A setting is in itself like a character. It is most arresting when it has a gripping story, a personality and at least a couple of personal "flaws". A setting in a tabletop RPG has two very important tasks when presented to the Participants; to engage and entice them. A good setting fires the imaginations of both the Participants outside of game and their characters in-game. Some of the most beloved novels and films have settings with names that provoke reflexive imagery; Hogwarts, Mordor, Cloud City. These settings are as unique as the characters that exist within them.
For the purpose of skill acquisition during skill centric play, an engaging setting further acts to build investment on behalf of the Participants. Their characters may develop friendships with NPC's or long standing rivalries. They may stand in defense of their home city against the onslaught of an undead army, or they may raise an army of their own to free the land from an oppressive sorcerer king. Developing a world that lives and breathes, teaches cause and effect through the in-game narrative. The setting responds to the in-character actions of the Participants which can later be reviewed during the Session Debrief at the games conclusion.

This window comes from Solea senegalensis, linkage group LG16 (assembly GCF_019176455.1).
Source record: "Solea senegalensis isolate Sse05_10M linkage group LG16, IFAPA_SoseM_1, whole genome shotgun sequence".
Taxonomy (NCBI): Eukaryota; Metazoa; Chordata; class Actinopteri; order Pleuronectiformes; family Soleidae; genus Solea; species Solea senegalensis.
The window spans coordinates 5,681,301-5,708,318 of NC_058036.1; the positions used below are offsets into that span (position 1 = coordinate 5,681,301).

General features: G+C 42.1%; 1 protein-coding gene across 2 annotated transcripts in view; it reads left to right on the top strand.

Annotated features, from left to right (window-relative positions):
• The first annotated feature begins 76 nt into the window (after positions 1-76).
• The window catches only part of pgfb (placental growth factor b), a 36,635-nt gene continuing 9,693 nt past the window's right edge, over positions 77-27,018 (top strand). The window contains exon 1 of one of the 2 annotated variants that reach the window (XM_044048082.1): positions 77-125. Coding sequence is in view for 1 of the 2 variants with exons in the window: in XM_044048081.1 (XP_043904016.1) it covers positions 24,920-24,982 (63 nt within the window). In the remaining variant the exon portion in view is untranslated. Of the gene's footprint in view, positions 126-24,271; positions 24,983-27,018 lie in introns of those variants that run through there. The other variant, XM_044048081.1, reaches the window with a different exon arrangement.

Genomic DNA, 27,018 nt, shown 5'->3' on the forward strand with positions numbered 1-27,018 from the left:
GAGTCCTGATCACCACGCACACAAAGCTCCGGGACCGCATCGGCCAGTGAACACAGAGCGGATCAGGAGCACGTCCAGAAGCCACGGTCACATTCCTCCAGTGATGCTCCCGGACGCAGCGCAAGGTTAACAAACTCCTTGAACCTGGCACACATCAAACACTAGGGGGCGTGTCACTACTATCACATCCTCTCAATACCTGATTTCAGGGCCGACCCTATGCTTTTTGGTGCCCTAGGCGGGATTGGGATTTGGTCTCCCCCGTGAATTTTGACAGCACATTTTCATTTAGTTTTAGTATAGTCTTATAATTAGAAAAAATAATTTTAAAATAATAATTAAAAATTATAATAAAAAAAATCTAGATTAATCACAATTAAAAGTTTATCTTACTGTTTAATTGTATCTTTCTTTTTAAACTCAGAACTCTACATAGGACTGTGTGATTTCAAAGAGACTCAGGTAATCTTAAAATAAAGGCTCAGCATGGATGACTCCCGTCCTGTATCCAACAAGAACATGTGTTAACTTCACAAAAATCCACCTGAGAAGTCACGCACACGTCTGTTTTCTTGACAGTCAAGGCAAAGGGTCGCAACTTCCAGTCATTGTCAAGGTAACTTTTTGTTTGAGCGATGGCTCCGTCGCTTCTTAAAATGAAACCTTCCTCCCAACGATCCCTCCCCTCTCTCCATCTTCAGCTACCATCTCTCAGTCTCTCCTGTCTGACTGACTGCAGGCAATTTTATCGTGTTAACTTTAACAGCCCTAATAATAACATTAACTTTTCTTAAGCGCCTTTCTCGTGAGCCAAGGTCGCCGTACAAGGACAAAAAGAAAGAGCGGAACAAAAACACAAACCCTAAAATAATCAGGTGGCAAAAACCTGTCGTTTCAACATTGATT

An engaging setting stays with the Participants after they leave the table as well. It gives them a place to look forward to visiting in their imaginations, even when their personal lives might be at a difficult point. A good tabletop RPG setting bestows a sense of agency that might not be readily found in our day to day lives. Its empowering to act and watch the world ripple.
New York is an amazing city, an amazing setting from which to draw inspiration. It pulses with its own life and echoes the dreams of countless characters. What is your setting? How does it inspire you?

Monday, September 26, 2016

Empathy for the Summoned Celestial Black Bear.

     I would like to take a moment to acknowledge an unsung hero. A team player who though never given the credit or respect he so rightfully deserves, has always been there, willing to step in and do what was needed no matter how dangerous, horrifying or just plain foolish. An ally who often times literally took slings and arrows in defense of, or simply for the amusement of, the party members. A selfless being, sworn to obey the commands of the cleric who conjured him from the picturesque mystical forest of the plane of Celestia where he roamed; only to spring into existence in a dark dank dungeon or in one instance, inside himself. Summoned Celestial Black Bear, this is for you.